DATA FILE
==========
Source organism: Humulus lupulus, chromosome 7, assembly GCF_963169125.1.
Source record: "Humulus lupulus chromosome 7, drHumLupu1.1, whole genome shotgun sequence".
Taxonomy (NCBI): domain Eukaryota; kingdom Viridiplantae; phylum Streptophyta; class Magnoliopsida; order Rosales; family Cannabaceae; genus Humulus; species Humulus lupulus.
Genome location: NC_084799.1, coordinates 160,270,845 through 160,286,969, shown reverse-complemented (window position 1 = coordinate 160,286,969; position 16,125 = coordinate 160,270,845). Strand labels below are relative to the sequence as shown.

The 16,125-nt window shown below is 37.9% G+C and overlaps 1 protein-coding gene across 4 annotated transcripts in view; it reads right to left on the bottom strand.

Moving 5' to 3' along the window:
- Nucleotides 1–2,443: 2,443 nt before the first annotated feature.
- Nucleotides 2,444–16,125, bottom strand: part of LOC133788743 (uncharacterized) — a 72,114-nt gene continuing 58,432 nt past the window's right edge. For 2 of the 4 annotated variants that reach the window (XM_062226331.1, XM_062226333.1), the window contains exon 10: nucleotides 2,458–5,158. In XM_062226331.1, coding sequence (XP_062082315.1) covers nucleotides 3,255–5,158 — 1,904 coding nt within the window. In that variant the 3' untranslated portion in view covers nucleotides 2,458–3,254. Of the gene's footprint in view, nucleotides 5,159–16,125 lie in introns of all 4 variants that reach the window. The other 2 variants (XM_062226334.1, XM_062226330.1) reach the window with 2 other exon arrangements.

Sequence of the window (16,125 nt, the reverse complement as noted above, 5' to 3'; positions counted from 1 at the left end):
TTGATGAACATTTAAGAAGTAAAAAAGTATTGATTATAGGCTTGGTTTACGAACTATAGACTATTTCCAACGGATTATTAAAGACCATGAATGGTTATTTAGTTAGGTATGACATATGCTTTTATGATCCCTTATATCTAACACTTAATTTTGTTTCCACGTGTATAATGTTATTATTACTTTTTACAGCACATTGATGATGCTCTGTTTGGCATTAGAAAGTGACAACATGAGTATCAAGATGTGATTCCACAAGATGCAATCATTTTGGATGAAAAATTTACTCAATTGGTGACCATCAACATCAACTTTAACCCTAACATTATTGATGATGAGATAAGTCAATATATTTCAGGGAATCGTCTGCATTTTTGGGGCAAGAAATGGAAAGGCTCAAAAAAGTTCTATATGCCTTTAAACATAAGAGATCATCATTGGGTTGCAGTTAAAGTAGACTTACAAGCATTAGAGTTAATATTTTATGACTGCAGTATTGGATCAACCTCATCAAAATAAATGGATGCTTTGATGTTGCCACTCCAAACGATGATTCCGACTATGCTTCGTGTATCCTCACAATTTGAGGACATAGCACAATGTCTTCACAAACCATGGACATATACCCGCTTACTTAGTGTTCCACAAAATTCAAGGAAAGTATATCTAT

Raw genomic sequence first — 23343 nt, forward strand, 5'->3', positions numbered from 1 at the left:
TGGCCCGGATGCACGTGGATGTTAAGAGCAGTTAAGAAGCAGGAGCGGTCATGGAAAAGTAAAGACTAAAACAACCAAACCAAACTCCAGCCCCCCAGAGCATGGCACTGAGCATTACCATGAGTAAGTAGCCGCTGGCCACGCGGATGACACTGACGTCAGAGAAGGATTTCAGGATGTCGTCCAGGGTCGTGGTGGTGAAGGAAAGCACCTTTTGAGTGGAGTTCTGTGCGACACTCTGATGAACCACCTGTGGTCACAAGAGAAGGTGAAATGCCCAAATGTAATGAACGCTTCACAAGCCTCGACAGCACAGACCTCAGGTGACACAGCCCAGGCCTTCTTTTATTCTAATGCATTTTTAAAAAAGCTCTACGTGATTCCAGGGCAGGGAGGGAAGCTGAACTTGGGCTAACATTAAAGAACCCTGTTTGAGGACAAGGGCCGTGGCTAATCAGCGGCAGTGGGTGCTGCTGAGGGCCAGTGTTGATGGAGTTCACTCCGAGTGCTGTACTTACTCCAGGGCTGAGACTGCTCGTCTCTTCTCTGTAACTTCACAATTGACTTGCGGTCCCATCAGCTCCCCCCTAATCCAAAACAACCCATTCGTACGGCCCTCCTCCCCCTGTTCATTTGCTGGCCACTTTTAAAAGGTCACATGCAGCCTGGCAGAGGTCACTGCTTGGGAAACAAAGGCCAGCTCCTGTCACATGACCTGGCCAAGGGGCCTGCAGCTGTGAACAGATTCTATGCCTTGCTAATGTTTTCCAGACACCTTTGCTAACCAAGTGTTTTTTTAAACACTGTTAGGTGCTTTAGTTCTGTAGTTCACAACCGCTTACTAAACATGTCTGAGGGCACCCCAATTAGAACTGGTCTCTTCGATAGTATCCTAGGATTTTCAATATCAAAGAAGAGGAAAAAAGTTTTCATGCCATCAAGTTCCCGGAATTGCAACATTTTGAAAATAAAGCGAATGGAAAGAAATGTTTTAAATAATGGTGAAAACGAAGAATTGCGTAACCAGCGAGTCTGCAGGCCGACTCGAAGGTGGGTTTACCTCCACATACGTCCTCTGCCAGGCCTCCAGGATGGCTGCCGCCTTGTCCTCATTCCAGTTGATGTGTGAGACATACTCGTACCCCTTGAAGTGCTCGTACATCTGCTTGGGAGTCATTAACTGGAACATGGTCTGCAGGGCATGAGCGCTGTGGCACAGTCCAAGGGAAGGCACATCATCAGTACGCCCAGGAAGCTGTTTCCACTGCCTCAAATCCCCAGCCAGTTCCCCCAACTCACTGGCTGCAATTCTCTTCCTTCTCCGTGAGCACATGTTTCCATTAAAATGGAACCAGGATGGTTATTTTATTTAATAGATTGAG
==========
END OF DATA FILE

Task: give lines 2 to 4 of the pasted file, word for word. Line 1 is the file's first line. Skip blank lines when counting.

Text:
Source record: "Humulus lupulus chromosome 7, drHumLupu1.1, whole genome shotgun sequence".
Taxonomy (NCBI): domain Eukaryota; kingdom Viridiplantae; phylum Streptophyta; class Magnoliopsida; order Rosales; family Cannabaceae; genus Humulus; species Humulus lupulus.
Genome location: NC_084799.1, coordinates 160,270,845 through 160,286,969, shown reverse-complemented (window position 1 = coordinate 160,286,969; position 16,125 = coordinate 160,270,845). Strand labels below are relative to the sequence as shown.